Cryptominer Detection: A Machine Learning Approach
Originally published by Sysdig here.
Written by Flavio Mutti, Sysdig.
Cryptominers are one of the main cloud threats today. Miner attacks are low risk, low effort, and high reward for a financially motivated attacker. Moreover, this kind of malware can pass unnoticed because, with proper evasive techniques, they may not disrupt a company’s business operations. Given all the possible elusive strategies, detecting cryptominers is a complex task, but machine learning could help to develop a robust detection algorithm. However, being able to assess the model performance in a reliable way is paramount.
It is not so uncommon to read about the model accuracy, but:
- How far can we trust that measure?
- Is it the best metric available or should we ask for more relevant performance metrics, such as precision or recall?
- Under which circumstances has this measure been estimated?
- Do we have a confidence interval that sets the lower and upper bounds of those estimations?
Often, machine learning models are seen as magic boxes that return probabilities or classes without a clear explanation of why decisions are taken and if they are reliable, at least statistically.
In this article, we try to answer some common questions and share our experience on how we trained and assessed the model performance of our cryptominer detection model.
The problem that we want to address is how to detect cryptominer processes in running containers. To overcome the disadvantages of static approaches, we decided to focus our attention on runtime analysis. Each process running in a container generates a stream of events and actions (such as syscalls) that we are able to collect with the Sysdig agent. These events are aggregated, pre-processed, and near real-time classified by our backend.
From a data science perspective, the problem has been modeled as a binary classification task addressed with supervised learning techniques. However, relying on a binary result is usually not enough, especially when assessing models applied to highly imbalanced problems. In other words, the amount of data that corresponds to malicious behavior is much smaller than the usual data (e.g., miner detection).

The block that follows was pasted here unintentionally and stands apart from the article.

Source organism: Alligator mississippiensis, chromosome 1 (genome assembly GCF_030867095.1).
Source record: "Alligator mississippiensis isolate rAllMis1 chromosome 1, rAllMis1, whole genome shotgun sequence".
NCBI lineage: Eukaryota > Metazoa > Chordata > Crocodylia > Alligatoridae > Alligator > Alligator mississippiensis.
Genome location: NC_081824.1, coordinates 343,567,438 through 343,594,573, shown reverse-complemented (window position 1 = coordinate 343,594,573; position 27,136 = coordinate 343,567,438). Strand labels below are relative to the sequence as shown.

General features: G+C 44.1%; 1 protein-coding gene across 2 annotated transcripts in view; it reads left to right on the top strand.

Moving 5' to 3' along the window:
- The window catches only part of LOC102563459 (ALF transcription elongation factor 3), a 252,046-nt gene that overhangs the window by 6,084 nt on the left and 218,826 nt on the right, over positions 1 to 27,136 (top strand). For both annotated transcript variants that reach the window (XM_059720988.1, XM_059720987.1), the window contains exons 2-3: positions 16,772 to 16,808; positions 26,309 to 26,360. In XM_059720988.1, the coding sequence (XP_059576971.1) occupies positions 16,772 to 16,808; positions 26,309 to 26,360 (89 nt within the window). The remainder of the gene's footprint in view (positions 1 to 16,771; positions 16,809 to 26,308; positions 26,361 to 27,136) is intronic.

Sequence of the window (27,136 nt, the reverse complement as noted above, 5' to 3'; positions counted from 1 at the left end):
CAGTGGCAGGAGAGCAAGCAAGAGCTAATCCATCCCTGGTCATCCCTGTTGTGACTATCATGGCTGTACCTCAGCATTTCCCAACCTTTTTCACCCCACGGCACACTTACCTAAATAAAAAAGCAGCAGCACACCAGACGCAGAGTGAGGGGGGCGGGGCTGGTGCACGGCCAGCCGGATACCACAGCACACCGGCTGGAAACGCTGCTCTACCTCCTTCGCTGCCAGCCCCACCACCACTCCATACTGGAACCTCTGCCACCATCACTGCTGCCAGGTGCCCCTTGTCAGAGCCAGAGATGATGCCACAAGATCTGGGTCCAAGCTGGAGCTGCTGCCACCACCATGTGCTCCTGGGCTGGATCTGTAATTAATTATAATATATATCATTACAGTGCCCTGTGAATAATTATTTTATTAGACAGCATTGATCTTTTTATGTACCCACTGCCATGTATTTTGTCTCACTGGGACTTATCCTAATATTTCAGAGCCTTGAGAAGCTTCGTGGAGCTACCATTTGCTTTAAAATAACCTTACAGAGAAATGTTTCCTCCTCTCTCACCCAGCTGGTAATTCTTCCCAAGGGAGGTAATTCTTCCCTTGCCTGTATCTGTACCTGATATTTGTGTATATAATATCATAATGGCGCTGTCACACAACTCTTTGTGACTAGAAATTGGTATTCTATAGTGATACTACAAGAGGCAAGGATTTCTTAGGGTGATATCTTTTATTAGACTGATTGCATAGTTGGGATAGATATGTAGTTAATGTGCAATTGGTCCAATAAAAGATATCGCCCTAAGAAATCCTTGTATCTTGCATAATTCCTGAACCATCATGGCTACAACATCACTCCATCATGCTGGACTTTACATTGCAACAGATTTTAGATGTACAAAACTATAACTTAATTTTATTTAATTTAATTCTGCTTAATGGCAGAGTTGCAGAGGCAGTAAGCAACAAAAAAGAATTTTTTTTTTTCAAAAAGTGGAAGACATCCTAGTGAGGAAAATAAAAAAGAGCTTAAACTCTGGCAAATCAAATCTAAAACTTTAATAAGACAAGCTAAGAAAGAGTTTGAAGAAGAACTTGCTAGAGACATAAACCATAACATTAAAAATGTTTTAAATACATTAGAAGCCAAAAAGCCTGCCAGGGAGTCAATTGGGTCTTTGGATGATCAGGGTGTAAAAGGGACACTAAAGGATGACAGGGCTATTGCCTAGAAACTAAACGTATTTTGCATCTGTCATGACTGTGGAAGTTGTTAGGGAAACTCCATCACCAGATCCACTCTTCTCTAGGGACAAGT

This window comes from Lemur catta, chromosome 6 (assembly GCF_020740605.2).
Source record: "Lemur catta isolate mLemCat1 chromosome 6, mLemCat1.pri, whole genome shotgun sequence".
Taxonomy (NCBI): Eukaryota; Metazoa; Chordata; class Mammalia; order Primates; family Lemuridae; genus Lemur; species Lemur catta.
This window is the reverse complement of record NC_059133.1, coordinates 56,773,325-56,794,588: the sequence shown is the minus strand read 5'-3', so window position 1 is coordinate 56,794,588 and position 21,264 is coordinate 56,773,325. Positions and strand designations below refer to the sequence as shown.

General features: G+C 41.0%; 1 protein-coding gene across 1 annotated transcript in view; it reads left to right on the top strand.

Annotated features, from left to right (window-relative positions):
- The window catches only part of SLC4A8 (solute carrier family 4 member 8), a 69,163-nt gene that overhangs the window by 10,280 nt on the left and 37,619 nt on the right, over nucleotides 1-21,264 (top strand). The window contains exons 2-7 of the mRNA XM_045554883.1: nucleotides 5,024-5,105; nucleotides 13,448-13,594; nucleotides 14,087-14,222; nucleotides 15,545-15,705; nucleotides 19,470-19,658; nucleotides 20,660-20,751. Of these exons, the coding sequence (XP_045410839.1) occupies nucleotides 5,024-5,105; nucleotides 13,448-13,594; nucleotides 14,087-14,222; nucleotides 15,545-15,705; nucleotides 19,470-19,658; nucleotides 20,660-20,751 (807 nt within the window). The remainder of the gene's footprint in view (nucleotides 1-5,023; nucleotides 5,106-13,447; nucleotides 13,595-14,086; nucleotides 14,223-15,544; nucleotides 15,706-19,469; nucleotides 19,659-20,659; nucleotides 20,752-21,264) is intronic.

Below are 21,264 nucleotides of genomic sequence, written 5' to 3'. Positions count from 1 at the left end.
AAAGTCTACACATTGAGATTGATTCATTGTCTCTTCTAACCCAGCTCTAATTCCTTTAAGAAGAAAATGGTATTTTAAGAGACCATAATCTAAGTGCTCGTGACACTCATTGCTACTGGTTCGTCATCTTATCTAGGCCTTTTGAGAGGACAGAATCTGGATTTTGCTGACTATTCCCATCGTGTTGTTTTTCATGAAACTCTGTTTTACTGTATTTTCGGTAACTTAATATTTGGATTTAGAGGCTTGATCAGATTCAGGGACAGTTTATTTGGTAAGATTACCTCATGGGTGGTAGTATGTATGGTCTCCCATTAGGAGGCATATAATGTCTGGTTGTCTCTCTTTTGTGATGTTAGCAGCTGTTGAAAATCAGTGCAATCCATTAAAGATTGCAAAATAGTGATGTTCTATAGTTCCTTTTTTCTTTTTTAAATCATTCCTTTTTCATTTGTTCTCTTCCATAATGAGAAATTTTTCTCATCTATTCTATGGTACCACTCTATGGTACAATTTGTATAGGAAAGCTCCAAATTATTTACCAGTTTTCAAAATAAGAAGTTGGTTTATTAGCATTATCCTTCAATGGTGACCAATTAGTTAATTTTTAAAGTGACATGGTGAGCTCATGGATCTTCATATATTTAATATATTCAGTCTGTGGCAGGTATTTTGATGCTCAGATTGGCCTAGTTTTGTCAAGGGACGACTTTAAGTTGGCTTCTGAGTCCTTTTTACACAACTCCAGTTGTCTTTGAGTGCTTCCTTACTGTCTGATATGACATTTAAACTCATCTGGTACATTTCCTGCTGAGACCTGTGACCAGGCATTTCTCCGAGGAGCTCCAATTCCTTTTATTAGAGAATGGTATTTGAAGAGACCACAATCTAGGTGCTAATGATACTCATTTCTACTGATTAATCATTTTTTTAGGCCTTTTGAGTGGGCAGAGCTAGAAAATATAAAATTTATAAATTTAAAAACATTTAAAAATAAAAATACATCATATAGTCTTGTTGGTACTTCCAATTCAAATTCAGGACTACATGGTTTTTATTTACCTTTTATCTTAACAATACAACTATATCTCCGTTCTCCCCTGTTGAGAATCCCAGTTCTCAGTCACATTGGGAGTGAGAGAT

Data collection and feature extraction
As mentioned above, each process generates a stream of low level events that are captured by the Sysdig agent. These events could be syscalls, network connections, open files, directories, libraries, and others. For a given time interval (e.g., 10 minutes), we aggregate the events and generate a raw sample of process events.
The raw sample is further analyzed and some relevant features are extracted. These features represent the domain knowledge on how cryptominers work. At the end of this feature extraction step, we have collected a sample of features that is ready to be classified by the machine learning model.
We collected two classes of data: cryptominer data and benign data from a different set of legitimate binaries:
- Cryptominer data was collected by the Sysdig Threat Research team: we had set up a honeypot and analyzed real-world malicious cryptominers.
- Benign data: we collected it by running a set of legitimate processes in common operational conditions.
One of the biggest challenges is to obtain a comprehensive and heterogeneous collection of legitimate processes to improve the performance and generalization of the machine learning model. Indeed, the fair space of processes is virtually infinite if considering that any user can potentially run anything in the cluster.
To overcome this problem we specifically designed the feature extraction process to highlight the main characteristics of cryptominers, while generalizing the legitimate ones as much as possible. We applied extensive data driven analysis on a large number of cryptominers and legitimate processes, introducing our domain knowledge in the design of the data pipeline.
Detecting cryptominer activities, exploiting data-driven techniques, requires a deep investigation of the scientific literature. This task brings two main challenges:
- Highly imbalanced training samples.
- High risk of a large number of False Positive detections.
We did an initial comparison between two different classes of model: classical supervised learning algorithms (such as random forest or SVM) and one-class algorithms (such as isolation forest or one class-SVM).